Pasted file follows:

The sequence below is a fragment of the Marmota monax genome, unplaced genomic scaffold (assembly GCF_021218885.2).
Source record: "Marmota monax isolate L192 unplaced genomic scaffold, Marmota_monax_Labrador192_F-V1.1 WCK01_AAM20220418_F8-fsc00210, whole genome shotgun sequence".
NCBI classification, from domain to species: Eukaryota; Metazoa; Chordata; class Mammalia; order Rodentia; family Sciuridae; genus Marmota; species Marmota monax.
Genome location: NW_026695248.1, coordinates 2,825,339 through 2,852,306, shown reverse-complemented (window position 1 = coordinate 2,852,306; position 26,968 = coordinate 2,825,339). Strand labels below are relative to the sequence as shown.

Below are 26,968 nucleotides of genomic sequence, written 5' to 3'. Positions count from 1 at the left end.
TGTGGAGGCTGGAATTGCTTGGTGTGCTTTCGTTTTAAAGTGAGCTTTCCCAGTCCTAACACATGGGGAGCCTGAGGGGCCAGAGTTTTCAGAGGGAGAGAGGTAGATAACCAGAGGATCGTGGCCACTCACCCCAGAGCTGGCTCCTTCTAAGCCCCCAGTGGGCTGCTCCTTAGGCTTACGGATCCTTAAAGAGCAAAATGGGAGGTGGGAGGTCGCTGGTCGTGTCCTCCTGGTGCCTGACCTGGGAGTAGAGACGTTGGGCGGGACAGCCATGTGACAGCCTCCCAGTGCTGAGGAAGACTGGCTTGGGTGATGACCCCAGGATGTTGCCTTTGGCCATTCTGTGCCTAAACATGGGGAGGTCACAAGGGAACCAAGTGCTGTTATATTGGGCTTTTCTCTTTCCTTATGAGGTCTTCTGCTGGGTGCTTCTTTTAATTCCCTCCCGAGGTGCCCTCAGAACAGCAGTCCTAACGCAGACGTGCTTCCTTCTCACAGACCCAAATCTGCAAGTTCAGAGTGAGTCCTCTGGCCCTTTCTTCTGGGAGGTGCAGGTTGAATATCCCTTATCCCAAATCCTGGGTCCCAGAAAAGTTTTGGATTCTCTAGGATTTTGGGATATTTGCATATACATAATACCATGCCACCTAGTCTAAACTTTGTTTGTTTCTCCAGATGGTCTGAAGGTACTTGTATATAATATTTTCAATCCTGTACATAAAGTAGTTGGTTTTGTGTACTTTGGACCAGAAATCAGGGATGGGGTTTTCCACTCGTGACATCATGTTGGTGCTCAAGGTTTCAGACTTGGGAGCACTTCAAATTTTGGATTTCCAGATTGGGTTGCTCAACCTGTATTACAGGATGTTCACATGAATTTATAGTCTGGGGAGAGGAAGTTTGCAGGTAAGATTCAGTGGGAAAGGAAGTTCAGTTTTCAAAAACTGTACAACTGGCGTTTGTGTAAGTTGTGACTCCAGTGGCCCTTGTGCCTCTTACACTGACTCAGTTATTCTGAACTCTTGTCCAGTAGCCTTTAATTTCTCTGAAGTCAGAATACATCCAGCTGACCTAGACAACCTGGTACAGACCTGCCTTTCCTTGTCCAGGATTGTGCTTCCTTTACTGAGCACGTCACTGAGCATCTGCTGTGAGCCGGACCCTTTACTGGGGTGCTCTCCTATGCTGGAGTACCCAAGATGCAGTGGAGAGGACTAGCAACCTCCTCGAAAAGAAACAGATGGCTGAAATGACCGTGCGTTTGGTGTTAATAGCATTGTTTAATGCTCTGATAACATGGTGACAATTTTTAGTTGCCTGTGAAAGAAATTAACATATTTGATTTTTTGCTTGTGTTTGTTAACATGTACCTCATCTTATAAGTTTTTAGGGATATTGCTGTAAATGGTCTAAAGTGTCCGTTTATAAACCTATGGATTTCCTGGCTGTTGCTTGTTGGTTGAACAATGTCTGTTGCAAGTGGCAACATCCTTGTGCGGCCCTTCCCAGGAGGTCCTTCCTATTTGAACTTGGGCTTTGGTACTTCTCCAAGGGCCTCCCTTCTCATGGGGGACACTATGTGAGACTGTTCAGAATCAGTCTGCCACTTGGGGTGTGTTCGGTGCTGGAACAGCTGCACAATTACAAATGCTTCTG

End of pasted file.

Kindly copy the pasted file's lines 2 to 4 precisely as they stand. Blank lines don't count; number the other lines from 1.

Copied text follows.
Source record: "Marmota monax isolate L192 unplaced genomic scaffold, Marmota_monax_Labrador192_F-V1.1 WCK01_AAM20220418_F8-fsc00210, whole genome shotgun sequence".
NCBI classification, from domain to species: Eukaryota; Metazoa; Chordata; class Mammalia; order Rodentia; family Sciuridae; genus Marmota; species Marmota monax.
Genome location: NW_026695248.1, coordinates 2,825,339 through 2,852,306, shown reverse-complemented (window position 1 = coordinate 2,852,306; position 26,968 = coordinate 2,825,339). Strand labels below are relative to the sequence as shown.